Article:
The state’s six nonprofit science museums have jointly decided to promote vaccines this August during National Immunization Awareness Month. The Science Alliance of Tennessee’s initiative is intentionally broader than COVID to sidestep the politics of the pandemic.
With school starting for most in the next two weeks, Tennessee doctors are raising concerns about the Delta variant’s spread, as kids under 12 are the only people left who still don’t have an option to vaccinate and fatal cases of the virus continue to rise in children.
Some places, like Los Angeles and Kansas City are already reinstating mask mandates as the delta variant of the coronavirus takes hold. But in Nashville, that’s not in the cards.
The country’s largest Catholic hospital system says its employees must get the shots by mid-November, joining the likes of Vanderbilt University Medical Center locally, as COVID cases and hospitalizations across Tennessee continue to spike in the unvaccinated population.
Republican lawmakers are urging more residents to get vaccinated against COVID-19. A letter signed by 16 state senators touts the benefits of the shots and warns about the danger of not getting them.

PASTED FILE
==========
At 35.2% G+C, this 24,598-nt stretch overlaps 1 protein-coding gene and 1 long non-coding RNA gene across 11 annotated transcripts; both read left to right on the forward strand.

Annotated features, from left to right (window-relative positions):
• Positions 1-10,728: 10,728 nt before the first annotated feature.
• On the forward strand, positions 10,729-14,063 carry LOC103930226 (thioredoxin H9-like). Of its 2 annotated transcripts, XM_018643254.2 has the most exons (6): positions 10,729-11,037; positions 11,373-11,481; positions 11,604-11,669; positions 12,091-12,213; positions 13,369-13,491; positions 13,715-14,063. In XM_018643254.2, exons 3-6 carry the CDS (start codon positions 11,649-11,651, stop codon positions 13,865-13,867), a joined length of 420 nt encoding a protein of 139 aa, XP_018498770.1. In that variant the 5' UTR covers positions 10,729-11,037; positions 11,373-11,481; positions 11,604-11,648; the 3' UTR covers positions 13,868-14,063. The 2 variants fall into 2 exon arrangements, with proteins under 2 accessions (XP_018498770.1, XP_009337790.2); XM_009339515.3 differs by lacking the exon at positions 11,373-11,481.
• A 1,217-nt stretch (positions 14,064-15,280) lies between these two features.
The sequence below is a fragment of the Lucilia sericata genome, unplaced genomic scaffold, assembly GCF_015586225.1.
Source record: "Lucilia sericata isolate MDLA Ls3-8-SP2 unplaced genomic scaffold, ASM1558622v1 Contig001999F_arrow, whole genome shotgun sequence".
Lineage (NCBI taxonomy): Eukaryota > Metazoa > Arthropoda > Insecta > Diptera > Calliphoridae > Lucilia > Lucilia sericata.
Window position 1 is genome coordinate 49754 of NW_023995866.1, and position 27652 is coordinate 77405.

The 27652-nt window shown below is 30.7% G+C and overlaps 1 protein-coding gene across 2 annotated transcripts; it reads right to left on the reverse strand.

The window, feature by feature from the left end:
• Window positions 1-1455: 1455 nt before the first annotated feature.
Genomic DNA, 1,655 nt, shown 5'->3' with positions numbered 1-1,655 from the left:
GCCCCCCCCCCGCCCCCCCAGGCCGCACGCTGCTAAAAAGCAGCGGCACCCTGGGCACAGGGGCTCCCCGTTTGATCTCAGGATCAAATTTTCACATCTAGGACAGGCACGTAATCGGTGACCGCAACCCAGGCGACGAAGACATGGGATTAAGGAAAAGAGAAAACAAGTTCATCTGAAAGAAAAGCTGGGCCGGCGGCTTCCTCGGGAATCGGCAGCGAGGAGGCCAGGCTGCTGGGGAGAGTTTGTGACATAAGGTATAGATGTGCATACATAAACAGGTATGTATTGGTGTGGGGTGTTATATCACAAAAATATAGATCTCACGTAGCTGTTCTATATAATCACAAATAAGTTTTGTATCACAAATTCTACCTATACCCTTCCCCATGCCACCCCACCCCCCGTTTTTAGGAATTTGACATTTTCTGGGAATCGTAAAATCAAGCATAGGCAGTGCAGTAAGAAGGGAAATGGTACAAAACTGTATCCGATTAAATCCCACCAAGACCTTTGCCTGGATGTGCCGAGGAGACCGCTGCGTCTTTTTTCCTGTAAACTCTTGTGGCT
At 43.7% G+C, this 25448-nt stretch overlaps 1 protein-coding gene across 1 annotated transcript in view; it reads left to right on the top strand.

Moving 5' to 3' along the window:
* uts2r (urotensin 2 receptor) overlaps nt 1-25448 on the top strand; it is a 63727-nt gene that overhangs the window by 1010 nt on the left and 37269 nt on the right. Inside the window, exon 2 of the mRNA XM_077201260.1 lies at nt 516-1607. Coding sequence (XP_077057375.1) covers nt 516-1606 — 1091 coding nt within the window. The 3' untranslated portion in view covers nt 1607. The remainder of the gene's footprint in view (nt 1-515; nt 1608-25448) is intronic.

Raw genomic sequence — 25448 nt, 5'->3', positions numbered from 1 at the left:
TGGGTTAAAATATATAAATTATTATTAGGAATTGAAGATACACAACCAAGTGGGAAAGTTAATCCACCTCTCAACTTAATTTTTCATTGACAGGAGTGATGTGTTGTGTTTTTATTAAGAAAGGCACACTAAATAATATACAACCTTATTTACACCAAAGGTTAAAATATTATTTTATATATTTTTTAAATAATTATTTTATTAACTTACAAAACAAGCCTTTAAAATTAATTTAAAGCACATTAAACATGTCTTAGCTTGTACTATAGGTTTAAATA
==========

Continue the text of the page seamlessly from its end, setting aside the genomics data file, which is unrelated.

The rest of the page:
Conservative radio talk show host Phil Valentine has been silent since he was admitted to the hospital for COVID-19. Meanwhile, his social media has been exploding with debate between his supporters and critics since, throughout the last year, the Supertalk 99.7 WTN host has been a staunch and vocal skeptic of the COVID vaccine.
Vanderbilt University Medical Center will become the first hospital system in the region to require COVID vaccination of employees, starting with those in leadership roles.
Tennessee will resume school-based vaccination events next week after putting them on hold over concerns from state legislators. The state health department will also continue providing the vaccine to older teens without parental consent if necessary, which is what Republican leaders had expressed urgent concerned about.
Tennessee’s governor has come out in support of the health department’s recent actions that landed the state in the national spotlight — that being the firing of the state’s top vaccine official, Dr. Michelle “Shelley” Fiscus, which prompted questions about vaccine outreach to children.
Lawmakers on the Government Operations Committee met Wednesday and made no mention of dissolving the state’s health department, as suggested at a meeting in June.